Agriculture Policy

Agriculture is the Bright Spot in the Economy, Economic Survey Says; Waxes on Natural Farming

Organic farming trial at ICAR institute in Modipuram. Photo by Vivian Fernandes.

Agriculture has been a bright spot in the economy. It has been the least affected by the pandemic. It grew by 3.6 percent in 2020-21 and is expected to grow at 3.9 percent this year. Agriculture’s contribution to the economy’s gross value added (GVA) is expected to be 18.8 percent in 2021-22, the Economic Survey says. Between 2016-17 and 2021-22, annual agricultural growth has averaged 3.97 percent.

There is a churn happening within the agricultural sector. The share of cereals in agricultural GVA added is declining. This year, it is expected to contribute 10.7 percentage points, while the livestock sector’s contribution will be 5.2 percent and that of fishing and aquaculture 1.2 percent. Ten years ago, in 2011-12, cereals contributed 12.1 percentage points to agricultural GVA, while the share of livestock was 4 percent and that of fishing and aquaculture 0.8 percent.

The survey says there is a direct correlation between capital investments in agriculture and its growth rate. Public investment has remained stable between 2-3 percent over the years while private investment had fluctuated and is a low 2-3 percent now. The survey says private corporate investments need to be attracted through appropriate policies and an increase in public investment along the entire agricultural value chain.

The survey says that crop diversification can be a tool to promote sustainable agriculture, reduce  import dependence and raise the income of farmers. The shifting of area from cereals to high-value produce can lead to a sizable increase in returns for farmers. The survey notes the measures that the government has taken to raise the production of oilseeds, which the country is deficient in, from 2018-19 onwards under he National Food Security Mission: Oilseeds. Under this scheme the production of foundation and certified seed and distribution of high quality high-yielding certified seeds is undertaken. The government set up 36 oilseeds seed hubs during 2018-19 and 2019-20 to increase the availability of high yielding quality seed. For Kharif 2021, a total of 9.25 lakh oilseed mini-kits of high yielding varieties were allocated for distribution in all the major oilseed-growing states. The survey takes note of initiatives like the National Mission on Edible Oil-Oil Palm announced in August 2021. It says there is considerable score for increasing the production of palm oil in the country.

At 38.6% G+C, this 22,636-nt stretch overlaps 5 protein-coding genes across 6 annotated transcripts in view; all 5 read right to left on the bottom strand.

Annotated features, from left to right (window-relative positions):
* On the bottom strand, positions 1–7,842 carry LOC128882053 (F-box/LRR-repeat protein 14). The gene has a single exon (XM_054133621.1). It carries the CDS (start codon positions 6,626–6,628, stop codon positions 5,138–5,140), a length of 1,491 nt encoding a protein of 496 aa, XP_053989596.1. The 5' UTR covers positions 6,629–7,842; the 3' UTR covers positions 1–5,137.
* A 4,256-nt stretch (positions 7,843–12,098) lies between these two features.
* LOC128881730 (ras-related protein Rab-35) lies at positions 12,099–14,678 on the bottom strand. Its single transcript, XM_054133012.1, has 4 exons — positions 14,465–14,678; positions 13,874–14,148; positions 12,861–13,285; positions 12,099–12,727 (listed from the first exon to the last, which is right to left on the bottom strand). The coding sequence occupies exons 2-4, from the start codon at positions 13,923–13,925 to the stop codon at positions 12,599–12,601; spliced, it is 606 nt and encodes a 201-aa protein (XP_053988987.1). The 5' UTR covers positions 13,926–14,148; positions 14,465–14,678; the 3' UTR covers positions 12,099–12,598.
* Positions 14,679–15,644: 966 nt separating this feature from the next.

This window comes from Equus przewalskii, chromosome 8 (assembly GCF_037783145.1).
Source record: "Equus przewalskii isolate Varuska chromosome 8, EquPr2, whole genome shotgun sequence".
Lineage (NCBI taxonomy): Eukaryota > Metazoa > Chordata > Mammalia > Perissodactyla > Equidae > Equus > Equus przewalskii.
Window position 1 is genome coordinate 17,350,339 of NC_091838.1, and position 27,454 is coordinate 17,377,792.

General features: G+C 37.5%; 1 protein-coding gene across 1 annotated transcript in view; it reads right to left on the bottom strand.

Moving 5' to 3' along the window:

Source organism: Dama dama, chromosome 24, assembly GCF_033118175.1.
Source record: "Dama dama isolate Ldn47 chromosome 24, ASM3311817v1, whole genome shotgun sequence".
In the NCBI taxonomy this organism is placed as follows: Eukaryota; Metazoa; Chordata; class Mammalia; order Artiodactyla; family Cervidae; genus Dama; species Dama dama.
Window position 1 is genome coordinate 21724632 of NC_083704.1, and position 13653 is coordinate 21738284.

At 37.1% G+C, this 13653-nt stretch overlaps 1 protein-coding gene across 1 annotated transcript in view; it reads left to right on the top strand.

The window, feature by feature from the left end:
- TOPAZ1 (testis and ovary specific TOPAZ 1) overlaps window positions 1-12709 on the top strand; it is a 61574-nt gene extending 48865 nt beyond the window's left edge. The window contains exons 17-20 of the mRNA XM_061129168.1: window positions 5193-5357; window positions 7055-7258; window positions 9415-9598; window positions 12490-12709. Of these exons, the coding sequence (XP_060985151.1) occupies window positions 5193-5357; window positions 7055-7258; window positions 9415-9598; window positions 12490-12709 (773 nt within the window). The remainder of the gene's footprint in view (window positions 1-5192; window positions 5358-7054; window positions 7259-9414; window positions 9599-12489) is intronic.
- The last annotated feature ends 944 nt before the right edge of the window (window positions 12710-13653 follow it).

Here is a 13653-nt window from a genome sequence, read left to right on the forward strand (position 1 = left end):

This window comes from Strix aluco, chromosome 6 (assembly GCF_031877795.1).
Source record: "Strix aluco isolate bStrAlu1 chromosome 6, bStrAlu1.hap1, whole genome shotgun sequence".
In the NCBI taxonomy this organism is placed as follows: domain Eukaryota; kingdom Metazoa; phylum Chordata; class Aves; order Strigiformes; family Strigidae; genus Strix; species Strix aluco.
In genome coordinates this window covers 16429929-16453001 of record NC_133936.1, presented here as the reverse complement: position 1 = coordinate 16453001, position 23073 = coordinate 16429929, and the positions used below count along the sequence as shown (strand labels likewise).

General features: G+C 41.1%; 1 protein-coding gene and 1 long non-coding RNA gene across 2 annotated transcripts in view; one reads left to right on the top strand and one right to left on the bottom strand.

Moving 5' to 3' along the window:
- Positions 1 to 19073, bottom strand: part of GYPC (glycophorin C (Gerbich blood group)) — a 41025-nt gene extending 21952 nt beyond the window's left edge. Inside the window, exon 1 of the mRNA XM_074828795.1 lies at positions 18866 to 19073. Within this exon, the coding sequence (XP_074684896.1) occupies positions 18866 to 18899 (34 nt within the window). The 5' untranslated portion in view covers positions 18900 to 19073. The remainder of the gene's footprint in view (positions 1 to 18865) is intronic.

The survey devotes two paragraphs for natural farming whose aim is the elimination of chemical fertiliser and pesticide usage and promotion of good agronomic practices. It says natural farming aims to sustain agricultural production with eco-friendly processes in tune with nature. Soil fertility and soil organic matter are restored by natural farming practices. They require less water and are climate friendly. The Bharatiya Prakritik Krishi Paddhati Programme (BPKP) promotes on-farm biomass recycling through mulching, use of cow dung-urine formulations, periodic soil aeration and exclusion of all synthetic chemical inputs. Financial assistance of Rs 12,200 per hectare for three years is provided for cluster formation, training, certification and residue analysis. As on 7 December 2021, Andhra Pradesh had one lakh ha under natural farming, MP 99,000 ha, Chhattisgarh 85,000 ha and Kerala 84,000 ha. Tamil Nadu had just 2,000 ha under natural farming.

The survey is silent on technologies like genetic modification or CRISPR-CAS gene editing. These are technologies that the food exporting countries are emphasising.

(Photo: Organic farming trial at ICAR institute in Modipuram. Photo by Vivian Fernandes)